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SYFY WIRE Bad Astronomy


By Phil Plait

[Just a note: if you're not a fan of nature documentaries because they sometimes show nature being natural -- specifically, predators eating prey -- then you might want to skip this post.]

This morning I was at my computer, just settling down with my coffee and a ton of emails to get through, when the dogs started barking upstairs. It wasn't their usual "Alert! Alert! The neighbors are outside!" or "Wake up! A truck drove by!" bark -- it was urgent and non-stop. Wondering what it could be, I got up, walked over to the back door, and HOLY CRAP THERE'S A HAWK EATING ANOTHER BIRD THREE METERS FROM MY DOOR!

I grabbed the dogs, threw them in the bedroom, hastily told my wife what was happening, ran back to my office to grab the camera, and took about a hundred shots.


[Click to accipiterenate.]

I have some software that helps identify birds, and it turns out to be surprisingly difficult to figure out what kind of hawk is what. My best guess is that this is a Sharp-shinned hawk, judging from the tail coloration and the plumage. The software says they can have blue-gray upper parts, but all the pictures I see look like this fierce raptor, with red-brown striped feathers. It's definitely not a Red-tailed hawk. [UPDATE: in the comments a lot of folks seem to be converging on it being a Cooper's hawk. I looked at some photos, and it does match.]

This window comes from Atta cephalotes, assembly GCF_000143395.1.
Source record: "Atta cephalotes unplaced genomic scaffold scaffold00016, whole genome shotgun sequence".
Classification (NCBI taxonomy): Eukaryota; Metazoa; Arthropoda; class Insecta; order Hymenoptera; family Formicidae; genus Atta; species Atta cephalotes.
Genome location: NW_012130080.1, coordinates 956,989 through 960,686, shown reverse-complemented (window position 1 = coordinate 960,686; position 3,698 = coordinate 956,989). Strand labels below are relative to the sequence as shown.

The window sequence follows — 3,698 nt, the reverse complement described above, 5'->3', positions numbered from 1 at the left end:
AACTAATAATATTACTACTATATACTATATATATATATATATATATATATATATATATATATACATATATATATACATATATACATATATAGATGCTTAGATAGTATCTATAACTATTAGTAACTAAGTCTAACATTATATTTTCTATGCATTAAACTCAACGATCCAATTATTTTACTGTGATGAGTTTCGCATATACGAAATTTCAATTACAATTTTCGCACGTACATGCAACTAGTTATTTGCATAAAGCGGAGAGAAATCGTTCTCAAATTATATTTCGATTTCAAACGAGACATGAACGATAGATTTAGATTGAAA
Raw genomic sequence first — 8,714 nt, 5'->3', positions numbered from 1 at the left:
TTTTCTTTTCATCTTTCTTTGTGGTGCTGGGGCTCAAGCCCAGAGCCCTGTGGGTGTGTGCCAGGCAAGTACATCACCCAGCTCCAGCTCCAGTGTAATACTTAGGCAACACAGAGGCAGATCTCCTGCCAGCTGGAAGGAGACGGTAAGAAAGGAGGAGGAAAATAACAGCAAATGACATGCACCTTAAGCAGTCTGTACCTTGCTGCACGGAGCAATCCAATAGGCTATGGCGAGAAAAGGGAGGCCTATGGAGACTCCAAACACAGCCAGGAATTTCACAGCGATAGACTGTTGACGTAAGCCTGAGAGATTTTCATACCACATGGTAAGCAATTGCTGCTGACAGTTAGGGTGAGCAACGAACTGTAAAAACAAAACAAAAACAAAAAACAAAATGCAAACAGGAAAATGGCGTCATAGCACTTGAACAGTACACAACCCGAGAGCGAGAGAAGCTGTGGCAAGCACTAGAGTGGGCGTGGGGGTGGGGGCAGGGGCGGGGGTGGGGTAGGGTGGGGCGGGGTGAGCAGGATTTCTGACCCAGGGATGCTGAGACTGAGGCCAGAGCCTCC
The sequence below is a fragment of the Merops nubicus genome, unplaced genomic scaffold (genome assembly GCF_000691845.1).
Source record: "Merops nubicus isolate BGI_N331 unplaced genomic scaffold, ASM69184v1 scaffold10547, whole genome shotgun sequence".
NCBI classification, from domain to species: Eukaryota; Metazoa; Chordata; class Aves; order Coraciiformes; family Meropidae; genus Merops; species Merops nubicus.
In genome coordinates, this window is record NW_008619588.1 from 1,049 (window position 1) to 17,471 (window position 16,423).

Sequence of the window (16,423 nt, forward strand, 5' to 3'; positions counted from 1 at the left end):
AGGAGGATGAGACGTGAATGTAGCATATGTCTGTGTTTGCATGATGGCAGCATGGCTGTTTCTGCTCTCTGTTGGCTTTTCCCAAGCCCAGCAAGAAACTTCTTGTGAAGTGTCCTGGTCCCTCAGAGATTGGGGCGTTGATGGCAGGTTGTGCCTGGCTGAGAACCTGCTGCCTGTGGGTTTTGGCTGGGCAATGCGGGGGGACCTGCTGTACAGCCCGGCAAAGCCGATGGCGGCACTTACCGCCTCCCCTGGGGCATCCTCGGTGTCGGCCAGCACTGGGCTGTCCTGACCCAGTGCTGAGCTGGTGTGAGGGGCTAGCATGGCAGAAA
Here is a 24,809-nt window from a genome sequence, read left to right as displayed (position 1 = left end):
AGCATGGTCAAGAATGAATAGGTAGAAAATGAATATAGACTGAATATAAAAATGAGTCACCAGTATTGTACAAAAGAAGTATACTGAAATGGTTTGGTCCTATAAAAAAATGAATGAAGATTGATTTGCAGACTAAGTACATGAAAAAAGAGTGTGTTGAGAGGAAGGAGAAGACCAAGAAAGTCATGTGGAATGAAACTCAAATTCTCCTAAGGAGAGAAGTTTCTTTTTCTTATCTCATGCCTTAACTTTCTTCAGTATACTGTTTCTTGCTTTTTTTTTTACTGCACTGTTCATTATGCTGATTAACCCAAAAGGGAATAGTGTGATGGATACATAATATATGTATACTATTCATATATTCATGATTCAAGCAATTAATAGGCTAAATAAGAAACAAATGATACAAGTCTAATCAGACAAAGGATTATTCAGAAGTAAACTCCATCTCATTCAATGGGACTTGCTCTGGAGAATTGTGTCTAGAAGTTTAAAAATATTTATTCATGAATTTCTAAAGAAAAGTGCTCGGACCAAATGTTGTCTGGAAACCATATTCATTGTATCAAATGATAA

The bird it was eating was also hard to identify from a distance (especially given the circumstances). At first I thought it was a gull; we get them around here at dumps and reservoirs. However, once the hawk left and I got the privilege of cleaning up (yuck; there were feathers everywhere) I could see it was a common white pigeon.

Here are a couple of more shots, which I'll put after the jump just in case some folks are squeamish. They aren't horribly gruesome, but might disturb more empathetic readers.


As the hawk fed, it kept looking around for what I assume were other predators. I opened the door and went outside for a clearer view, and it grabbed the pigeon and hopped/flew a little ways farther back in my yard.

This next picture is perhaps a bit indelicate, but I think it captures something important.


My wife and I feel bad for the pigeon, of course (she thought it was a baby owl at first, which made for a bad moment until I could confirm it wasn't). Still, the hawk has to eat. We see them all the time, flying overhead, or sitting imperiously in trees or on top of poles. They are quite simply magnificent animals, and I love seeing them patrolling their area. But to get as big as they do they have to feed a lot, and they are meat-eaters.

It's easy to get jaded living in the 'burbs sometimes... but not all that easy where we are. Besides hawks we have owls, foxes, and coyotes. At night, we hear the coyotes yipping and howling, sometimes rising in pitch and fervor until we hear some sort of odd scream, and then suddenly silence... and we wonder what poor creature had the bad timing to be in the prairie when the pack was out. And not far from here are mountain lions, and bears, too.

I love living here. It's gorgeous, and it's beautiful, and while it's sometimes red in tooth and claw, that's the real world.

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